Welcome back! Let’s keep on going (we are so close to finishing up the 10 Principles of Intuitive Eating over here!). Today we will be looking at Principle 8, “Respect Your Body”. Going as far back as Principle 1, it is incredibly hard to reject the diet mentality if you are continuously critical or unrealistic about your body; additionally, The Food Police voice gains strength each time you say or think a disapproving thought about your body and think it can be controlled with diet. Being an Intuitive Eater means being at peace with food and your body. No, you do not have to like every aspect of your body, but you do need to show it respect!
For many individuals, it can be hard to think of accepting or respecting their body the way it is in the here and now. It can trigger thoughts of being complacent, failing, or “giving up”, but it is really quite the opposite. Many times individuals have received healthcare through a weight centric lens, which says to the patient “first let’s fix your body, then manage your symptoms”. All individuals deserve self-respect, compassion and access to healthcare regardless of weight. Respecting and caring for your body should be the primary goal. This notion is best seen in the Health at Every Size (HAES) movement. HAES focuses on health-promoting behaviors for all individuals regardless of body size. Research has shown no adverse changes from utilizing this approach! Positive outcomes of a HAES approach include improvements in markers of health such as blood pressure, lipid profile, physical activity, and body image.
So you are probably thinking at this point “Okay, this sounds pretty promising. But I really do not know how to respect my body”. At the core of it, your body deserves to be comfortable, treated with dignity and kindness, all while your basic needs are being met.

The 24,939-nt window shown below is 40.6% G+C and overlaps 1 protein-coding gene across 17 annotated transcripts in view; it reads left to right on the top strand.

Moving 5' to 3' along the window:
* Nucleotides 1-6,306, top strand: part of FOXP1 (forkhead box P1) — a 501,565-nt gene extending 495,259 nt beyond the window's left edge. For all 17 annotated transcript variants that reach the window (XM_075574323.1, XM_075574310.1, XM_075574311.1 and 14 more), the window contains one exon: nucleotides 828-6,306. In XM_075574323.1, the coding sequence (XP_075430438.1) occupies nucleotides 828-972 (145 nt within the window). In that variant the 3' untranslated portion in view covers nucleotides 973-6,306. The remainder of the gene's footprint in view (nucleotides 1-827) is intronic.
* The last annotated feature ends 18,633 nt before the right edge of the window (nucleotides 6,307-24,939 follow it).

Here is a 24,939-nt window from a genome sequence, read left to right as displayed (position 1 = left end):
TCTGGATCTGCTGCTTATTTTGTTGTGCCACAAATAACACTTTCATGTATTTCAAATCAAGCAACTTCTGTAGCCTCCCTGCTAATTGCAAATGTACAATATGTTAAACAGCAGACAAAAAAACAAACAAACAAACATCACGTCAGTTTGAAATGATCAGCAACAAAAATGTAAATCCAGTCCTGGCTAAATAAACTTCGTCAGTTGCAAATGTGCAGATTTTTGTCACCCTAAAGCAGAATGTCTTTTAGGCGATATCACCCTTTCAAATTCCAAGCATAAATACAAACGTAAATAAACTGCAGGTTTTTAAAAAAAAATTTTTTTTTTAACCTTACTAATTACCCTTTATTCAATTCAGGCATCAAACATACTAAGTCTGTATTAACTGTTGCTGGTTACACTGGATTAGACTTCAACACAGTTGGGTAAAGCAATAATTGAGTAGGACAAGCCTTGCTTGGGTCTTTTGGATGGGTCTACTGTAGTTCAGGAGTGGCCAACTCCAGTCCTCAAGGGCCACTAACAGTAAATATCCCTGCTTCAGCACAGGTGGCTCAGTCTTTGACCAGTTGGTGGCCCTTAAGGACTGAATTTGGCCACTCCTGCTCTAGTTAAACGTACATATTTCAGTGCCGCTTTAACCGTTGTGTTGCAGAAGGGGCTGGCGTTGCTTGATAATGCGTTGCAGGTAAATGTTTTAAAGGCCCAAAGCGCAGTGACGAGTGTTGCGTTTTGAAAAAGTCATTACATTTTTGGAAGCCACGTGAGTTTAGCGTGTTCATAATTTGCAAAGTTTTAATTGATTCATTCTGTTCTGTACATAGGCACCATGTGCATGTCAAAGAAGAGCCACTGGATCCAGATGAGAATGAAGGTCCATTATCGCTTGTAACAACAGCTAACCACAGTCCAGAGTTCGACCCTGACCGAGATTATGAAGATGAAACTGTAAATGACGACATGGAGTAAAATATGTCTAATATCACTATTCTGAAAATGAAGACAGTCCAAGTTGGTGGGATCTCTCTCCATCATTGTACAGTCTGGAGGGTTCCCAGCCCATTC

Try saying these basic premises of body respect surmised in the Intuitive Eating text out loud, starting with “my body” and finishing with the bullet points:
deserves to be fed.
deserves to be treated with dignity.
deserves to be dressed comfortably and in the manner to which I am accustomed.
deserves to be touched affectionately and with respect.
deserves to move comfortably.
Yay, now these ideas are out in the universe. Let’s visit ideals and tools that can be utilized to foster a new, more respectful relationship to your body.
Body-checking is a game that can be done to yourself or by making assumptions and comparisons to others.
Using reflective surfaces such as mirrors, or physical checks such as pinching yourself are ways to body check oneself.
Any time you enter a room, turn on the TV, etc., if you find you are immediately comparing yourself and your body to others, this is another method of body checking. Remember, you cannot tell a single thing about a person from the way that they look so it is really quite futile and will only cause mental distress.
Another more subtle form of body-checking includes trying to change your body “short-term” for an event or special occasion such as a wedding or vacation. It becomes far too easy to fall victim to the diet mentality again if you are rationalizing it for an occasion
It’s extremely difficult to attain body respect if you’re constantly criticizing your body. Oftentimes individuals are body-bashing more times a day than they even think. Try keeping track of it for even a few hours, and you may be surprised at the amount.
For some individuals you may only be able to pick 1-2 body parts that you like (even an elbow or a knee count). If finding a part of your body that you like is difficult, think of replacing a disdainful comment with a respectful comment. When a thought pops up such as “I hate my thighs”, reframe that to think “I have such strong legs. They help me get out of bed each day and walk my dog, who I love”.
A public way of body-bashing is to engage in fat-talk. This is when we engage in public conversations shaming our bodies. You have every right to opt out of these conversations anywhere they may be occurring.
It is quite normal to feel as though you need a mourning or grieving period for the body you never attained or a body you used to have. At the end of the day, treating your current body with dignity and respect is a basic need. Respect your body for what it does for you. You do not need to love or even like your body at all times, and no you will not always feel positively in or about your body. But your body always deserves respect.